First, it helps to know a little about customer archetypes. In short, they are a pattern of behaviors and attitudes that describe a group of consumers. More specifically, consumer archetypes are abstract, symbolic representations of various customer groups — highlighting their motivations, characteristics, and needs. Consumer archetypes are commonly generated by behemoths like Coca-Cola, Proctor & Gamble, and Nike to help them build their brands and develop messaging that resonates with distinctive market segments. By developing archetypes, businesses can identify target markets, understand the values of various market segments, and determine the most effective ways to communicate with each segment.
In an open access December 2023 AJA article, Singh and Dhar, maybe for the first time in our profession, applied customer archetypes research to hearing care. They found there are two unique consumer archetypes in hearing healthcare: Explorers and Entrusters.
Table 1 describes some of the important characteristics of each of these archetypes.
Interestingly, according to their research, both Explorers and Entrusters have a strong preference for in-person delivery pathway as 84% of both groups preferred in-person pathway to online/direct-to-consumer care. Their reliance on the in-person pathway for care delivery probably reflects both a lack of knowledge and trust in the OTC channel. Some time and effort building this channel in a responsible way could yield some real improvements in uptake rates, especially among the Explorer archetype who might come to value the OTC channel in time.
Oddly enough, another 2023 article mentions customer archetypes. And it too helps us gain a deeper understanding of the untapped market for hearing devices and the professional services that often accompany them. Their framework, illustrated in Figure 3, shows there are three elements of hearing care: Technology (hearing devices), Service (assistance, counseling) and Channel (the way in which technology and service is delivered). All three of these elements exist independent of each other and exist on a continuum with clinic-driven care on one side and consumer-led, self-directed care on the other.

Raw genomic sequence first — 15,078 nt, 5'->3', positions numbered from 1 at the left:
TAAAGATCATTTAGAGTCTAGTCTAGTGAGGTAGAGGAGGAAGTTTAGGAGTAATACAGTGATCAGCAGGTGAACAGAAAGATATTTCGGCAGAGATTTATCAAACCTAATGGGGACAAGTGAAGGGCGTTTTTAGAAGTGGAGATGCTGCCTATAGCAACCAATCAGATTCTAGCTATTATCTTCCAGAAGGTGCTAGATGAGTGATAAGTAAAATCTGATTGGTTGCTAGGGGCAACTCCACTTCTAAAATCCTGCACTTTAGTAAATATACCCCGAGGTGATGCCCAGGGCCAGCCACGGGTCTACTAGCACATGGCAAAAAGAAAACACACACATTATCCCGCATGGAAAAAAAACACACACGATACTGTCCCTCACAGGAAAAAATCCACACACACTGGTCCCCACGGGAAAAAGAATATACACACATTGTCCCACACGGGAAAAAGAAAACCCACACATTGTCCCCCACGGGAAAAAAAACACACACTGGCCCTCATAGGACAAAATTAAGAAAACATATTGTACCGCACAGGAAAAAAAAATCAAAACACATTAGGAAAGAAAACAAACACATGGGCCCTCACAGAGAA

This framework allows us to see how technology, service and channels can be mixed and matched, depending on the needs or wishes of the person with hearing difficulty. For example, someone could begin their journey with the purchase of OTC devices on-line and eventually find their way into a clinic for an assortment of professional, counseling-related services.
The authors suggest there are eight archetypes of solutions that stem from this framework. A topic that will be the focus of an upcoming article published here.
When customer archetypes data is combined with our knowledge of the more medically oriented four-box approach shown in Figure 2, we have a much more nuanced view of hearing care. A more refined approach to understanding the diverse market for hearing care products and services will enable us eventually to devise more effective clinical and business strategies. Strategies that improve the uptake rates of hearing devices and create more customer value in various types of services. Let’s hope 2024 brings even more fresh thinking to improving how we address the unmet need of hearing loss in adults.
Given the more nuanced view of the market that is emerging, there is certainly room at the table for prescriptive hearing aids, over-the-counter (OTC) hearing aids and the direct-to-consumer (DTC) acquisition of products and services.
About the Author
Brian Taylor, AuD, is the senior director of audiology for Signia. He is also the editor of Audiology Practices, a quarterly journal of the Academy of Doctors of Audiology, editor-at-large for Hearing Health and Technology Matters and adjunct instructor at the University of Wisconsin.